December 24, 2013

Third Thursday Poetry Night, December 19

Tonight was the annual, pre-Xmas, visit from Sanity Clause ("everyone knows there is no Sanity Clause"), a yearly opportunity for the old fellow to have the badly-behaved good poets of Albany sit on his welcoming lap. Ah, yes. With a gift of poetry. As has been my custom at this holiday gathering I read the exquisite "Holiday Poem" by Enid Dame to invoke her spirit for our reading tonight.

(photo by Wendy Dwyer)

First up, appropriately enough, was A.C. Everson with her annual rendition of her "naughty Santa" rhyme, usually performed with a piñata, that she then smashes. Fortunately for Sanity Clause she didn't smash him, just gently sat on his lap as did each reader. Avery read the effusive "To Be in Love" with "dancing fairies of the night" -- who knew? Alan Casline introduced his poem "The Good Boy" as being in the style of William Carlos Williams & based on a poem by Robert Louis Stevenson. Joe Krausman read a poem written as an experiment, one written in 2-syllable words, "Knowing Oneself Baffling, Giving Advice Easy."

The night's only "virgin" was local peace-activist/Code Pink lady Wendy Dwyer with a poem about the use of drones by the United States to destroy others' lives just like ours.

Tim Verhaegen has long been a member of our writing community, a long-time member of the Every-Other-Thursday Night Voorheesville group & a frequenter of open mics, so I was pleased to finally bring him to the Social Justice Center as a featured poet. He writes family memoir & poems about the world around him. His first poem was from his childhood experiences, "Old People." "The Stones" was about being in the cemetery in East Hampton where he grew up. His next piece was the prose family memoir, "The Fuck Family," that kept us in stitches (& reverberated). Switching back to poetry he read the wistful portrait "Her Great Big Window," then back to another memoir, "Charles Verhaegen, Chronic Sufferer, is Finally Dead," which was written as an obituary for his brother, another exercise in outrageous family humor. In contrast his final piece "A Boy Walks on the Train Tracks Far From Home" is a sad poem, reflections about his self from his college years.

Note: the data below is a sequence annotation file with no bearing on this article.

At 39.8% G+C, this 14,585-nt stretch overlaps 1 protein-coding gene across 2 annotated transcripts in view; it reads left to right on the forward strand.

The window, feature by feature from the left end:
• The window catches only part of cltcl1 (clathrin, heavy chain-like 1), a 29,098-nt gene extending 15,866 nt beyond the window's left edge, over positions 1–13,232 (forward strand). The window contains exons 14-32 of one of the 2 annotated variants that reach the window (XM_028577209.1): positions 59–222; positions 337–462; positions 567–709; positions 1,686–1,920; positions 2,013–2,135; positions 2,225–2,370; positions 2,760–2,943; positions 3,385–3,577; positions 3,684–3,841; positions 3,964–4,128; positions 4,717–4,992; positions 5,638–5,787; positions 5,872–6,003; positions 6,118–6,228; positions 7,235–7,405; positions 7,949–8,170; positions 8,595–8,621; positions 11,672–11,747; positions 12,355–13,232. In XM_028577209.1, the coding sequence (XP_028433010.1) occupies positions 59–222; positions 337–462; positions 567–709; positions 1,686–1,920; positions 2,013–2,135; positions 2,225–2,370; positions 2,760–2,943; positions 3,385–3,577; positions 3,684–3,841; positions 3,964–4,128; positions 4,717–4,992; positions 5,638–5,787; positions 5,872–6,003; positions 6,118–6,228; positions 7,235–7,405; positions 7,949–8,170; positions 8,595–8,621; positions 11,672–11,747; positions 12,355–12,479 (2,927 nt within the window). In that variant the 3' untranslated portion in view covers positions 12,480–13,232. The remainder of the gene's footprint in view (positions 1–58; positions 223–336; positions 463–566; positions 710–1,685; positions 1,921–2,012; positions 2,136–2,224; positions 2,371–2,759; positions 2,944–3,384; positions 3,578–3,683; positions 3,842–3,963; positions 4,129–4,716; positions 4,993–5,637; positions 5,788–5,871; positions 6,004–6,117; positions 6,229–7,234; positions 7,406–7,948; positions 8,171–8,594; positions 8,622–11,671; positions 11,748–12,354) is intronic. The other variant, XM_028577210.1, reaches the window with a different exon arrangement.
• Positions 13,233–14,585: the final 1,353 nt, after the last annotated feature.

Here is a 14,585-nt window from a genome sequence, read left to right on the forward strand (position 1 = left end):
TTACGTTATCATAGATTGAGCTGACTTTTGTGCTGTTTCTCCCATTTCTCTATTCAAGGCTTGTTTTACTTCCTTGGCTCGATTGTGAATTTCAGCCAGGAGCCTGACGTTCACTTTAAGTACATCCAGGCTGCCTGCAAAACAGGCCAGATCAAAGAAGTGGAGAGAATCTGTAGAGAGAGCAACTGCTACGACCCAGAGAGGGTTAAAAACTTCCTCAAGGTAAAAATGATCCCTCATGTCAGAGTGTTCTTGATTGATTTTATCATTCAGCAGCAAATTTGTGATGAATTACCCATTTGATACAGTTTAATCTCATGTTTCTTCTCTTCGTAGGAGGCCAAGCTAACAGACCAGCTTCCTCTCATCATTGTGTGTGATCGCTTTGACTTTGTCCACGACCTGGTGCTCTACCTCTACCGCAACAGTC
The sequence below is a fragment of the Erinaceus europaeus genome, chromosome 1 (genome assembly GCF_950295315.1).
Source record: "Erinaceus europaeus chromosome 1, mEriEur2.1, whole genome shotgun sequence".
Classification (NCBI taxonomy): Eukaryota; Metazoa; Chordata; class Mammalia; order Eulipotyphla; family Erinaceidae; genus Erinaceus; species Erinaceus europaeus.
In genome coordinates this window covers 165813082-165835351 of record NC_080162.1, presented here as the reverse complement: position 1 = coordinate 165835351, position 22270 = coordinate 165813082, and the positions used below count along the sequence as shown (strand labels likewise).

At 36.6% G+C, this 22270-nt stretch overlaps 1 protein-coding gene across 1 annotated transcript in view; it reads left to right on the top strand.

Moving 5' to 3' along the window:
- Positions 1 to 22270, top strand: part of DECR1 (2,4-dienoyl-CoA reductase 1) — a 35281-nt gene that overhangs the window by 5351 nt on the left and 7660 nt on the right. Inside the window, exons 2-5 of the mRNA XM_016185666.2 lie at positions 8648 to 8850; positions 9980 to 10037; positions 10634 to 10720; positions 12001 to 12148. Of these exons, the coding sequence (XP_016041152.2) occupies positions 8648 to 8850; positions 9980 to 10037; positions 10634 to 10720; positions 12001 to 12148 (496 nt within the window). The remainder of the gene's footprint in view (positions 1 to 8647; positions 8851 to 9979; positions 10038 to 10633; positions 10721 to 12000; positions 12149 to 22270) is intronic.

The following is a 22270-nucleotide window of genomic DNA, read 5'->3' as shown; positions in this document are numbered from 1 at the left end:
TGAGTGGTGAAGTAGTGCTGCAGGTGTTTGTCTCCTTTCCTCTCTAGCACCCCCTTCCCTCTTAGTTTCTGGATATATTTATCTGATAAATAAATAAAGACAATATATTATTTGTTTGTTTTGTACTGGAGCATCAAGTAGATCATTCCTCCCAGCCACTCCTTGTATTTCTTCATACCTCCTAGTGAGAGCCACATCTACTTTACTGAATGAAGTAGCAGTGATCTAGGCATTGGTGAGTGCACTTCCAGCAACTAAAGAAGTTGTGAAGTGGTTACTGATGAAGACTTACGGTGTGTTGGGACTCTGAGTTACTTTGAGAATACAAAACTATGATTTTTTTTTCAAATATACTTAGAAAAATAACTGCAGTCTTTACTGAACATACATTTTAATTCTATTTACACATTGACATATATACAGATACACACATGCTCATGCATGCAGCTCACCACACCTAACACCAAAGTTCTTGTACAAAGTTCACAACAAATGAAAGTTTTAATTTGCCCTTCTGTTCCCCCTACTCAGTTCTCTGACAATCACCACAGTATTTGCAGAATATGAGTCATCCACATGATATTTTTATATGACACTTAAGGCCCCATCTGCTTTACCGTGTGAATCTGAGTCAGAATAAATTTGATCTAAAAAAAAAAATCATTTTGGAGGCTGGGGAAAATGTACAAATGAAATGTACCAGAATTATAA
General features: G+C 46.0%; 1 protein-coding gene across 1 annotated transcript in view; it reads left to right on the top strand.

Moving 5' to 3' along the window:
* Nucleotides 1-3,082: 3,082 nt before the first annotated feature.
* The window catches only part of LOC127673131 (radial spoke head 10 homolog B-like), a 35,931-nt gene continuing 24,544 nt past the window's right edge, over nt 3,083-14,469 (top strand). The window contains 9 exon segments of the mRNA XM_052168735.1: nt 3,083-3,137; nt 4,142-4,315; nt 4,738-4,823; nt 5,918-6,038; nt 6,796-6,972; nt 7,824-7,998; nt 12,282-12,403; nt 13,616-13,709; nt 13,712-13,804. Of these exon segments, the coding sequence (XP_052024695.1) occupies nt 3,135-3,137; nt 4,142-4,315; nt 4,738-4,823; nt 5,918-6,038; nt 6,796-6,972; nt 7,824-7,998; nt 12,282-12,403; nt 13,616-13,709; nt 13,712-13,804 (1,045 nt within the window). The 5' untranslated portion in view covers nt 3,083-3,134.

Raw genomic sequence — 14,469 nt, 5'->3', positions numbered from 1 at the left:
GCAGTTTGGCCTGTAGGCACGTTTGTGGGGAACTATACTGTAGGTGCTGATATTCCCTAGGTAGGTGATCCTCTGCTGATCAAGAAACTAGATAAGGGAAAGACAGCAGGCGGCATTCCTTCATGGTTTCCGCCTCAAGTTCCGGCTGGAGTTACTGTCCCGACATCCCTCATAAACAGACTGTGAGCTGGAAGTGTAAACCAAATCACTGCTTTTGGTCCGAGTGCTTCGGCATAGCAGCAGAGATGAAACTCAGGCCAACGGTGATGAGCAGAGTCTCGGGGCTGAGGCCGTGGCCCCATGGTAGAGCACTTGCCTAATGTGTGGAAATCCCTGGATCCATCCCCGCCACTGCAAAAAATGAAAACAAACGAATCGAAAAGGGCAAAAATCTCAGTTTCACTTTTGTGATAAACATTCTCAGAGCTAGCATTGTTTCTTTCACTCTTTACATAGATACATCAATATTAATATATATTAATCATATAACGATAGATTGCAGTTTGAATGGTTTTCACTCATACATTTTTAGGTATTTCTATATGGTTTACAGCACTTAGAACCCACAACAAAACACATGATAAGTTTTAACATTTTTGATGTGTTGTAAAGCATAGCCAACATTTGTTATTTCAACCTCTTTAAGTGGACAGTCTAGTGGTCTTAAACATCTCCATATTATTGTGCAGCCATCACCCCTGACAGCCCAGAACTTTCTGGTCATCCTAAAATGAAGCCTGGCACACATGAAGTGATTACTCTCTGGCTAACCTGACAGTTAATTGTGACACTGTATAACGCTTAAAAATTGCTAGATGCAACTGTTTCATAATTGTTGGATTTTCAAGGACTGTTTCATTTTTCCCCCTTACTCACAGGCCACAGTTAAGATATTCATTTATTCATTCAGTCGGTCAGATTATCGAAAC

After a short break punctuated by lots of "fucking" remarks, inspired by Tim's reading, I continued on with the open mic with my only Xmas poem, "Christmas Eve, 1945." Sally Rhoades read 50 lines from a longer piece "I Carry My Mother's Tragedy." Dennis Sullivan could easily have impersonated Santa Claus & introduced his poem with a story from Lucretius, then read "Early for an Appointment" (with Death).

(photo by Wendy Dwyer)
Jill Crammond was finally back for the open mic with a poem about what she thinks about when walking her dog at night, "The True Story of Mary & the Spilled Milk." Tom Corrado handed out copies of his newest chapbook Screen Dump then read section #19 & 20 (as one poem). The night's last poet was Keith Spencer who read his poem "Monster," that if one is a "friend" one can find it on Keith's Facebook page.

Throughout the night, after each poet read she or he got to sit on the lap of Sanity Clause & explain how bad they had been during the year, for which they were rewarded by a gift of a book of poetry from Sanity Clause's big bag. It was quite a night, with perhaps Sanity Clause having the most fun of all.

More photos from the night can be found at my Flickr! site.

You too can join the fun each month (minus Sanity Clause who only comes once a year) on the third Thursday of the month at the Social Justice Center, 33 Central Ave., Albany, NY -- bring a poem for the open mic & support the featured poet.

December 15, 2013

Live from the Living Room, December 11

Back at the Garden Room (i.e., the basement) of the Pride Center of the Capital Region for this intimate, warm open reading (there is no mic nor no need for one), just our straight-friendly host Don Levy.

Brian Dorn (Left), Madeline & Joe Krasuman